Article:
While acknowledging the complexity involved in changing the state’s funding formula, another panelist, long-time Albany budget guru Frank Mauro, came down in favor of Cahill’s approach as the way to create a broader-based education tax, reduce the reliance on property taxes, and begin to close the gaps among school districts, with the establishment of a universal education standard. Mauro, executive director of the Fiscal Policy Institute, said the state was not following a previously agreed-upon formula for funding aid to support “a sound basic education.” He said Gov. Cuomo was only proposing a 2008-9 funding level this year, which would hurt poorer districts more. He urged the state legislature not to approve a property tax cap or the removal of the commitment to a basic education without changing the system along the lines Cahill proposed. While not denying New York spending was high on average, Mauro cautioned McMahon that his per-pupil spending statistics were based on pupil attendance rather than enrollment and looked worse because of New York City’s lower attendance numbers.
The third panelist, Martin Reid, deputy director of government relations for the N.Y. State School Boards Association, warned that income tax was not sufficiently predictable and was vulnerable to legislative politics in any given budget year. He stressed the importance of maintaining local input when school boards have to craft a budget for a public vote. He said that districts with a prevalence of second homes would be decimated by a change away from the property tax and that the provision allowing a three-quarters popular vote to use property taxes to increase funding would only continue the education inequities among school districts. Responding to earlier comments about the number of school districts serving small numbers of students, Reid pointed out “consolidation almost always fails when put to a vote.” Reid emphasized, “School boards are looking for greater flexibility to run schools effectively on their own.”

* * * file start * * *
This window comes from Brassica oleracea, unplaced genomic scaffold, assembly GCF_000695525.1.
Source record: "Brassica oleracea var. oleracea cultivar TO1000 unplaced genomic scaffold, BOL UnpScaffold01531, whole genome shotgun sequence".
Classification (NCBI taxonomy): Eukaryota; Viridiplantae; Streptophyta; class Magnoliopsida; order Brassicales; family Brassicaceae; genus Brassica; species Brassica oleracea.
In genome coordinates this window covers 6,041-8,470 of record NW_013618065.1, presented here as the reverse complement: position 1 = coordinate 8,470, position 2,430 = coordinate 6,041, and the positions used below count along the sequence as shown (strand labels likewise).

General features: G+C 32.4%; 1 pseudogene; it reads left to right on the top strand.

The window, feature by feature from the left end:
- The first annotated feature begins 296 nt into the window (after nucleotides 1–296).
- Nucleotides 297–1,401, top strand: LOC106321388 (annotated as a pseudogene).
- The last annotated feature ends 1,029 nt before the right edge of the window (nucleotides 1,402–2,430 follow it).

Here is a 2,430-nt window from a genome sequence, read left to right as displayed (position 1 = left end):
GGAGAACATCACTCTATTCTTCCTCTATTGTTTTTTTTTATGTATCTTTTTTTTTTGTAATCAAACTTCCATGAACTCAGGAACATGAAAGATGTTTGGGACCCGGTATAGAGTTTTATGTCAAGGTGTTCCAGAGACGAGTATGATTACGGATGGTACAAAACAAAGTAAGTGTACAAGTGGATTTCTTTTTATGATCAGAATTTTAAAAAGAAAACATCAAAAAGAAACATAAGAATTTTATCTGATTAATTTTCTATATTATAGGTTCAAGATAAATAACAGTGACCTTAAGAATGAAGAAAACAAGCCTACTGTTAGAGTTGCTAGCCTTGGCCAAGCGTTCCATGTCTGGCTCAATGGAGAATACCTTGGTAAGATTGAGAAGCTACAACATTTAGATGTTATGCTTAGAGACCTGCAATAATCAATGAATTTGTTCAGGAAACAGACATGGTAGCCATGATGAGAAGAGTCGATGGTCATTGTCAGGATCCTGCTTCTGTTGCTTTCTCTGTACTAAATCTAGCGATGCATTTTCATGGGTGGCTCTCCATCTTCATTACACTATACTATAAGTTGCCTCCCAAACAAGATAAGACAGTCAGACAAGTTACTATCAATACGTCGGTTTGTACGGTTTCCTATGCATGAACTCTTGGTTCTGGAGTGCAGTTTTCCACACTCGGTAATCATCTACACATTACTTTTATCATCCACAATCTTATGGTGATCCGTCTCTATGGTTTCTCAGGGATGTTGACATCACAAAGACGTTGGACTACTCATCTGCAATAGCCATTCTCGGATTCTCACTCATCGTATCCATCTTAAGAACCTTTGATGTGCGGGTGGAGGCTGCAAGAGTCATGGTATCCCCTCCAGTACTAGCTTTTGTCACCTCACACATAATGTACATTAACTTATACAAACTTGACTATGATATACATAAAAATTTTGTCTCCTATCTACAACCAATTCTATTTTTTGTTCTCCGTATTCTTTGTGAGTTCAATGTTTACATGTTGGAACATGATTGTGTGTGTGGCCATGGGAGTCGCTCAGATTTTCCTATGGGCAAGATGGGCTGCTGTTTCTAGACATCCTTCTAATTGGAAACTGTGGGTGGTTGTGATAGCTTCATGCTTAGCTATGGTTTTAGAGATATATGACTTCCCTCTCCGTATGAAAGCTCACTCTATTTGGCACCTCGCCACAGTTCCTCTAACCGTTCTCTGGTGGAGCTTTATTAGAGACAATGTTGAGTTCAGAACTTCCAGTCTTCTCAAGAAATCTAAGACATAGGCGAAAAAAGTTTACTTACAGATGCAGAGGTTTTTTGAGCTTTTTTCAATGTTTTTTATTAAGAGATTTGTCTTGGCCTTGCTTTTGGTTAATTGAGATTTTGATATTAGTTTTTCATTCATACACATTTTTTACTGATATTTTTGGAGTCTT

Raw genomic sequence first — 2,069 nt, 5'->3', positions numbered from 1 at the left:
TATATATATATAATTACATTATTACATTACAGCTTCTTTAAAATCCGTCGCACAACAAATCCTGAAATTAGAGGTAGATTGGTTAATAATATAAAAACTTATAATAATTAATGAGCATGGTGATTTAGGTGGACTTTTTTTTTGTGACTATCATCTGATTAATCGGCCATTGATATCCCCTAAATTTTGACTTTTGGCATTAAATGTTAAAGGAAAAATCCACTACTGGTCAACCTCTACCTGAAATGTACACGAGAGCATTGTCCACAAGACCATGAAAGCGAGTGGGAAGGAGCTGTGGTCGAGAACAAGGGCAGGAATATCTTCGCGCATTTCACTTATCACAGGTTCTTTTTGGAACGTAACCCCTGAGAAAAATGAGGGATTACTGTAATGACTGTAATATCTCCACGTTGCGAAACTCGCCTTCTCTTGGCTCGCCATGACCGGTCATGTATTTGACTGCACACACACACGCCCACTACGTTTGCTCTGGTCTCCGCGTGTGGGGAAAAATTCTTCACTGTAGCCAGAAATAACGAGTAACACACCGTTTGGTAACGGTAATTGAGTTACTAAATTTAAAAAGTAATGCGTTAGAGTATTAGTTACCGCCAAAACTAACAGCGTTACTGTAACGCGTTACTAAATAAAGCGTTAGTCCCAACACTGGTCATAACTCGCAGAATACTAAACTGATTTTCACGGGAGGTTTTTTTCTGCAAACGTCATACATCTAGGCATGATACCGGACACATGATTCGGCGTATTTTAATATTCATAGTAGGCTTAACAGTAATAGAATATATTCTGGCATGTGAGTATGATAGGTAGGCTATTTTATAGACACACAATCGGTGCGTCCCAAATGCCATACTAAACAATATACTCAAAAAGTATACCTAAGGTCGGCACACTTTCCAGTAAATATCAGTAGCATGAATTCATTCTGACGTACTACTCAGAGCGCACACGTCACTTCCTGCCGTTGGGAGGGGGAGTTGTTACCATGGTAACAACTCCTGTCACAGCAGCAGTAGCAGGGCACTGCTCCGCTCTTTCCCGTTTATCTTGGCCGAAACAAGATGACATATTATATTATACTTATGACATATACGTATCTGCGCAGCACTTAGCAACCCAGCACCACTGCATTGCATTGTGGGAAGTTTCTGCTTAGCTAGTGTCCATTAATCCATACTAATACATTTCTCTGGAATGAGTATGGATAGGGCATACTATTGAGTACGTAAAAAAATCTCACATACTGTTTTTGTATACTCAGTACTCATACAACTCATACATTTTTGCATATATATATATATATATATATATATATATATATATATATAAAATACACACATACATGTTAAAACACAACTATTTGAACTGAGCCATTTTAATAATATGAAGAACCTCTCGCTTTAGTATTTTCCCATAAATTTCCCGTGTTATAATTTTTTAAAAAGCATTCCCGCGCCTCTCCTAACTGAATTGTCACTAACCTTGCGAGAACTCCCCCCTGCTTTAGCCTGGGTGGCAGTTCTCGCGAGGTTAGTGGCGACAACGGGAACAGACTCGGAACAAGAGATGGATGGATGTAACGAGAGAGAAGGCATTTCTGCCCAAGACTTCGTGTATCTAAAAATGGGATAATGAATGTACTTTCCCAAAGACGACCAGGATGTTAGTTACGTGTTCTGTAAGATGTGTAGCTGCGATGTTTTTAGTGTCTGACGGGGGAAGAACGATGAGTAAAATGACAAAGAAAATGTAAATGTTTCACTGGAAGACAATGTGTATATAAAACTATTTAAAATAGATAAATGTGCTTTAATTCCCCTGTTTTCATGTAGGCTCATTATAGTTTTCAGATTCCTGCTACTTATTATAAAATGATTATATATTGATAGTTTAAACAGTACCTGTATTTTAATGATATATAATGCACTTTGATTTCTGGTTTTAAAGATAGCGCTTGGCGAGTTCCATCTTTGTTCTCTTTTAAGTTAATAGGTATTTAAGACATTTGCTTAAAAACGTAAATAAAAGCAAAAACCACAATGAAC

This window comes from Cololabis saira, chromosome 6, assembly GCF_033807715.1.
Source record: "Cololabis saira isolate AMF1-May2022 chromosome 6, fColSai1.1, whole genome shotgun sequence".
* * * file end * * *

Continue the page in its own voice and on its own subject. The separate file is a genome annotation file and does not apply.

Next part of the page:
Galef provided an opportunity for the audience to ask questions of the panel but the dozen people who lined up for the microphone mostly made statements of their own, either adding nuance to the panelists’ positions or broadening the discussion to related issues. School superintendents’ salaries, the shrinking pool of administrative candidates, the definition of a quality education, the anger expressed at school board meetings, and inadequate preparations for college were among the issues discussed. Local resident Ming Wang said she would leave the funding decisions to the experts but urged policymakers “to consider the human element of education funding, such as keeping seniors in their homes and the growing hostility in communities to young families.” The evening ended with a library staff member reminding participants the staff had been waiting patiently for the audience to move their cars so the staff could go home.